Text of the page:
# Working out how many complete waves are sent out.

1. Nov 14, 2012

### onecupoftea

1. The problem statement, all variables and given/known data
A source of light emits a train of waves lasting 0.04 μs. The light has a wavelength of 600nm and the speed of light is 3×108ms-1. How many complete waves are sent out?
a)2.0×107
b)4.5×107
c)2.0×1010
d)4.5×1013

2. Relevant equations
f=v/wavelength (sorry, I couldn't find the wavelength symbol)

T=1/f

3. The attempt at a solution
Ok, this is what I tried:
f=v/wavelength
f=3×108/600×10-9
f=0.0005

T=1/f
T=1/0.0005
T=2000

then I did:
0.04×10-6/2000

=2×1010

Which was so close to one of the answers; frustrating! Could somebody please explain to me what to do? It's driving me crazy. I'm finding it hard to carry on with the rest of the assignment because I keep going back to that question and staring at it, willing my brain to work!
1. The problem statement, all variables and given/known data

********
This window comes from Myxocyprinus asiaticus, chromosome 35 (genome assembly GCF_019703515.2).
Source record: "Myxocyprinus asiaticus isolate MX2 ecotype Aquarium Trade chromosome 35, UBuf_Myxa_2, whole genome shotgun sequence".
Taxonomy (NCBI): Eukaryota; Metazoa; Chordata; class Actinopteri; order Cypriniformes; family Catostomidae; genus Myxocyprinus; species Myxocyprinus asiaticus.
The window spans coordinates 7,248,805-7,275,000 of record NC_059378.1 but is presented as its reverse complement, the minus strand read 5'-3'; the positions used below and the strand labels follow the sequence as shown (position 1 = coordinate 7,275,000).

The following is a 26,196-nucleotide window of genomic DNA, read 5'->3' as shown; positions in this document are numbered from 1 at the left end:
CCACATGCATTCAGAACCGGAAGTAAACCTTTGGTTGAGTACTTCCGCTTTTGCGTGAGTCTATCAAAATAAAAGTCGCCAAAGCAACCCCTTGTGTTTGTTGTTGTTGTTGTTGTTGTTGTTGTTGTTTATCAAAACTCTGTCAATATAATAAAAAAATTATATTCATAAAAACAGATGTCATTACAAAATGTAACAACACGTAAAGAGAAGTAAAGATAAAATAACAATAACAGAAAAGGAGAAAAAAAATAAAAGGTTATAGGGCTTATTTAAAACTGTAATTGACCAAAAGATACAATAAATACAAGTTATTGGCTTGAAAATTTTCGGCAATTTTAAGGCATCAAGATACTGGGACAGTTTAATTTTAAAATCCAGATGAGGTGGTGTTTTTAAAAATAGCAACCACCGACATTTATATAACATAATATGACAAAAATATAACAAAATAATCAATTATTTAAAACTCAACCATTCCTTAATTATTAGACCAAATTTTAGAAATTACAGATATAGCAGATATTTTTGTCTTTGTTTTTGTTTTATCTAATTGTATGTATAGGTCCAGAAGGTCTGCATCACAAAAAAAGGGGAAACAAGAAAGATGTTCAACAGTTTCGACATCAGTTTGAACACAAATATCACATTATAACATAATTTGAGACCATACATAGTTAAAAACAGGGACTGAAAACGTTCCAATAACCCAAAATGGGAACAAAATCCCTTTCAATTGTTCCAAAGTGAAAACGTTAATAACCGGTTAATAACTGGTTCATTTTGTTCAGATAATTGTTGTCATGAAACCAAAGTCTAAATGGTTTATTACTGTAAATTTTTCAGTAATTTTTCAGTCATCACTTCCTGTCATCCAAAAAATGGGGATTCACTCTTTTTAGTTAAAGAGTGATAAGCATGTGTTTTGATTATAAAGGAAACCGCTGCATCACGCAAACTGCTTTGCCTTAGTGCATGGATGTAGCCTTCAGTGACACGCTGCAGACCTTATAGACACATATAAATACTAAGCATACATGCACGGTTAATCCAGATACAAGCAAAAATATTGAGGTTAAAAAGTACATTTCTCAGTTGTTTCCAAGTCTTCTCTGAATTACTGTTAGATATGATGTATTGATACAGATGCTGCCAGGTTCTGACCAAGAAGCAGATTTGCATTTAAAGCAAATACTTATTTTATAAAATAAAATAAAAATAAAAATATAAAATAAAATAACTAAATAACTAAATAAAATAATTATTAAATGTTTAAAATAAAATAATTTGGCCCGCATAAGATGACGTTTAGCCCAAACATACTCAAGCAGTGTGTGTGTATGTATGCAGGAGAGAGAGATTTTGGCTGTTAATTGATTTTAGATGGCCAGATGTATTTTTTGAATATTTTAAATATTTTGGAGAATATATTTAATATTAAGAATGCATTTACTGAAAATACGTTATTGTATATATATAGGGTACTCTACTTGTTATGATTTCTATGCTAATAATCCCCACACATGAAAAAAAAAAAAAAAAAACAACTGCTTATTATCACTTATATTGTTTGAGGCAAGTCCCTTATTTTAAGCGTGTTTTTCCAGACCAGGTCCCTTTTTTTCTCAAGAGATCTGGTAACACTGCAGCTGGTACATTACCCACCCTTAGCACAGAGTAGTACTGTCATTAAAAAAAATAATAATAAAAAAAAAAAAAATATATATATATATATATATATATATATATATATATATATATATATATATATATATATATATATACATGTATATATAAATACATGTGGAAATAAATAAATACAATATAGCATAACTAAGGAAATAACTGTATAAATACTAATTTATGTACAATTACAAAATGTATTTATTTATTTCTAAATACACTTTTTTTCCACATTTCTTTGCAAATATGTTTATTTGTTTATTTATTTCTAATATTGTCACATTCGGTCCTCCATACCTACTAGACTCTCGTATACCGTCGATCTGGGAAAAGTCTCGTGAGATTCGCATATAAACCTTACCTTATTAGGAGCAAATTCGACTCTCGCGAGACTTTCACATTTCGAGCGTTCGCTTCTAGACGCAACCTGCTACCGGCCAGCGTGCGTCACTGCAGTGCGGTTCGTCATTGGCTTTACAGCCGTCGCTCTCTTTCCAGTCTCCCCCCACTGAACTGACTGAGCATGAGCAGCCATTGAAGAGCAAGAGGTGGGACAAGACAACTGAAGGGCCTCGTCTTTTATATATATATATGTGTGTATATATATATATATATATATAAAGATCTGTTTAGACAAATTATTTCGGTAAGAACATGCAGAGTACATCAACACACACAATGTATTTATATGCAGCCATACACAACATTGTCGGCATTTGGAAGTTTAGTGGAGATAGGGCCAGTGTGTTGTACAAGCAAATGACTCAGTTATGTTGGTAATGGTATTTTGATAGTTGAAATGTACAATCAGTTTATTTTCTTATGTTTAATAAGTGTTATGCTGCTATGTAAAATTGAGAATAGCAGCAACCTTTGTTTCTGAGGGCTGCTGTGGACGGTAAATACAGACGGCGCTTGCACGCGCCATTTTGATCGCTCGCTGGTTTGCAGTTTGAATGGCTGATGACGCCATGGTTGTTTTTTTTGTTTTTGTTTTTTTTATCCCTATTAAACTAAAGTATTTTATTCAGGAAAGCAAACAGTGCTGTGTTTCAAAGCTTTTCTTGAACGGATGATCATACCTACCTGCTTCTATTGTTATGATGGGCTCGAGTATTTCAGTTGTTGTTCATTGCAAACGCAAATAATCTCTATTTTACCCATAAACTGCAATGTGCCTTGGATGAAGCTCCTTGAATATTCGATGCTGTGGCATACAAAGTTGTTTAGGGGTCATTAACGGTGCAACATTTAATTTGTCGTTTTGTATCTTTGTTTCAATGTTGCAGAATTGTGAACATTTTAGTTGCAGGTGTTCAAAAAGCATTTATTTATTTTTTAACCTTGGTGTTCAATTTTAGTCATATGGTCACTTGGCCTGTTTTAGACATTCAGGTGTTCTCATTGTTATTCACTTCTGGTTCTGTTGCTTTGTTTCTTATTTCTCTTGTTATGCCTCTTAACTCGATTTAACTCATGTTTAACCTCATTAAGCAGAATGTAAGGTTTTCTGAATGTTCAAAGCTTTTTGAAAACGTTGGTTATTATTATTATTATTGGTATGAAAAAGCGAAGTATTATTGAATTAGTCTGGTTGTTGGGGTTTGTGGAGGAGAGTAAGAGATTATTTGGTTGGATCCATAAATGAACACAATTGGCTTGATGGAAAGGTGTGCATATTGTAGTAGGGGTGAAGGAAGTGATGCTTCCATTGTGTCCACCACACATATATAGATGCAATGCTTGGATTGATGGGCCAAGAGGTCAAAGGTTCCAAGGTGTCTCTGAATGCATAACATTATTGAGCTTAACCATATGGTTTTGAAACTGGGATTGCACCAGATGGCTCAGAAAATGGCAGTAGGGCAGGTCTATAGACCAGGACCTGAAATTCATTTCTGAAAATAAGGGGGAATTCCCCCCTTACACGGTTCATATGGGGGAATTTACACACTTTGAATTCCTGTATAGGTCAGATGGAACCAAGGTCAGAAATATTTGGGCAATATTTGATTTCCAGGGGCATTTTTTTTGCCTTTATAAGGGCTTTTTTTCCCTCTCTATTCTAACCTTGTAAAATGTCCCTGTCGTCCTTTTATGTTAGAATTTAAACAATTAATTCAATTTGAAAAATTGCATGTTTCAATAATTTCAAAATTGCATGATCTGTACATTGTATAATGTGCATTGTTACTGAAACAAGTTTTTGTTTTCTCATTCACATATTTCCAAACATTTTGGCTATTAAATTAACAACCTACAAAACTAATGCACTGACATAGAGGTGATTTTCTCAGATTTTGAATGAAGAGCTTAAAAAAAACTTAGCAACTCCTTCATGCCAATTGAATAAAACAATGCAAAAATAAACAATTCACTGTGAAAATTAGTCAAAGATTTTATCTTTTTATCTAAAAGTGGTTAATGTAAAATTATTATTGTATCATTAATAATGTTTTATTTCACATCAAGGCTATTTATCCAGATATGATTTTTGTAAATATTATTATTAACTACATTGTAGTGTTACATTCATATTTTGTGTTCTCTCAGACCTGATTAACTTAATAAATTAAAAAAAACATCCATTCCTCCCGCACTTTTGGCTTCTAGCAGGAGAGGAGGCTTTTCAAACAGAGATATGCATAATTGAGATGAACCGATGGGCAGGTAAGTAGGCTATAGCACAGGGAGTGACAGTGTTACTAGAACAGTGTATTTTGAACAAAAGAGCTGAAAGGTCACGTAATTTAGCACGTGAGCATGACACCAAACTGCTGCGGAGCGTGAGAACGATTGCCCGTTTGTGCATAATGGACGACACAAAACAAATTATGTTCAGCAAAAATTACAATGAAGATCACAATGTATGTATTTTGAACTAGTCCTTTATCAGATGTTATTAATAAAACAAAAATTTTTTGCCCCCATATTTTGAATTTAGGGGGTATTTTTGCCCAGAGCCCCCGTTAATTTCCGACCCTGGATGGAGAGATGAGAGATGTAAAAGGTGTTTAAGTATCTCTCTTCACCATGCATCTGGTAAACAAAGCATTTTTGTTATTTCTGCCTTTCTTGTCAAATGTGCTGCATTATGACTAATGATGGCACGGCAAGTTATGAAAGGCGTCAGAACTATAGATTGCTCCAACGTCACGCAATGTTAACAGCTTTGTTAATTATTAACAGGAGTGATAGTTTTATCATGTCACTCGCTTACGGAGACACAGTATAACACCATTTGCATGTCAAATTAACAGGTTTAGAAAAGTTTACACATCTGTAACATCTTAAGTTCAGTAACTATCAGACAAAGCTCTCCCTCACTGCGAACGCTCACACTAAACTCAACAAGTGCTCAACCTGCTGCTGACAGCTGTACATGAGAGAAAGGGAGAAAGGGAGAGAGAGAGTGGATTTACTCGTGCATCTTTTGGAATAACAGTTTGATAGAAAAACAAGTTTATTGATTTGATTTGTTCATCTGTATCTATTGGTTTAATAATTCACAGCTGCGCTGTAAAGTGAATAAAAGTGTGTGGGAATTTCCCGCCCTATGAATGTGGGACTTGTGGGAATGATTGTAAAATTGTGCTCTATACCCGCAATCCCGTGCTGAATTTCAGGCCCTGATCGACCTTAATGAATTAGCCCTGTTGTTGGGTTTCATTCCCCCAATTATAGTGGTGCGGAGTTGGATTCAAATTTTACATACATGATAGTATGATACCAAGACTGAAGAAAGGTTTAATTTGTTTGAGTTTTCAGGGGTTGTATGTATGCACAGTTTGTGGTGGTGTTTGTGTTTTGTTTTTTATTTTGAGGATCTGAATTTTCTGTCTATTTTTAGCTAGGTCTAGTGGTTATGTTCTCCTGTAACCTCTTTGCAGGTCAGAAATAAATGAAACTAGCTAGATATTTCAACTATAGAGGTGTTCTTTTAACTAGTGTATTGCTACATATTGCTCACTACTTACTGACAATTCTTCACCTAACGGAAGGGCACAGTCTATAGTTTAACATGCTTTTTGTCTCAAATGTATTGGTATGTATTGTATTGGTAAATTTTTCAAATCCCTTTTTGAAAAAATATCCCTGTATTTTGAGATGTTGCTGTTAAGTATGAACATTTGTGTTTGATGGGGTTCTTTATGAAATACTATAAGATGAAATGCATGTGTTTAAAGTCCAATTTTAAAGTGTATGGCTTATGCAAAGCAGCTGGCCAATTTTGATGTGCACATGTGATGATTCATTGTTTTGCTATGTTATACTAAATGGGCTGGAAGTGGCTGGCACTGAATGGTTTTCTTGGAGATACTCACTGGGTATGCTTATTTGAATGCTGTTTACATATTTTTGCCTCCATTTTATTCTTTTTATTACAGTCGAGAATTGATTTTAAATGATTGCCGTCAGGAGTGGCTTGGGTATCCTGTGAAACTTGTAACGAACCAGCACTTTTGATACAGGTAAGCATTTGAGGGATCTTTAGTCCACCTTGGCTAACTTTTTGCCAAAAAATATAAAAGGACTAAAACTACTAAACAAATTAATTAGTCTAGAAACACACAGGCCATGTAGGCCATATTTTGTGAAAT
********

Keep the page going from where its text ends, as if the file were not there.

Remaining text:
2. Relevant equations

3. The attempt at a solution

2. Nov 14, 2012

### superdave

You entered this into the calculator wrong. Watch your parenthesis.

A big clue that something is wrong is that you have a period of 2000 s. If light has a really small wavelength and a fast speed, does it make sense that it should take over half an hour for one wave cycle?

3. Nov 14, 2012

### onecupoftea

A-HA!
Thank you! I now get the answer 2×107.
Yeah, I did look at the 2000s and think that was a tad wrong...
I'm now torn between being pleased that I knew how to work out the answer and the dismay of not being able to use a calculator.
Thank you again!